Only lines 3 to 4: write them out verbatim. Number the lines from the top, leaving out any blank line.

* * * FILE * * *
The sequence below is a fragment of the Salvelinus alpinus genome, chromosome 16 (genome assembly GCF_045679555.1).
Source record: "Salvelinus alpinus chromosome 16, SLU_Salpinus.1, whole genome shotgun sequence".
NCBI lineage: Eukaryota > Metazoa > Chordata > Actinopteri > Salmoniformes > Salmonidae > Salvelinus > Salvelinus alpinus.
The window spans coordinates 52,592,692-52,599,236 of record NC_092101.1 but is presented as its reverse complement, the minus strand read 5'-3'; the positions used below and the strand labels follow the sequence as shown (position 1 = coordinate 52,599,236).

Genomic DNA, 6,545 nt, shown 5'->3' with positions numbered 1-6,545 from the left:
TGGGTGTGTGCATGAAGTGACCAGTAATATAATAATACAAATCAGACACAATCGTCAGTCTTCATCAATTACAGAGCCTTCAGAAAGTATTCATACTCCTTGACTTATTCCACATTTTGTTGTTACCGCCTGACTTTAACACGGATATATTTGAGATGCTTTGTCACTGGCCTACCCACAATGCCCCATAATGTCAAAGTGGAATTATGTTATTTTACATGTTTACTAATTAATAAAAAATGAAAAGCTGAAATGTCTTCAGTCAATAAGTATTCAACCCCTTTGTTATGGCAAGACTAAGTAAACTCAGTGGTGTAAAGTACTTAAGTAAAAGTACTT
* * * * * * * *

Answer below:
NCBI lineage: Eukaryota > Metazoa > Chordata > Actinopteri > Salmoniformes > Salmonidae > Salvelinus > Salvelinus alpinus.
The window spans coordinates 52,592,692-52,599,236 of record NC_092101.1 but is presented as its reverse complement, the minus strand read 5'-3'; the positions used below and the strand labels follow the sequence as shown (position 1 = coordinate 52,599,236).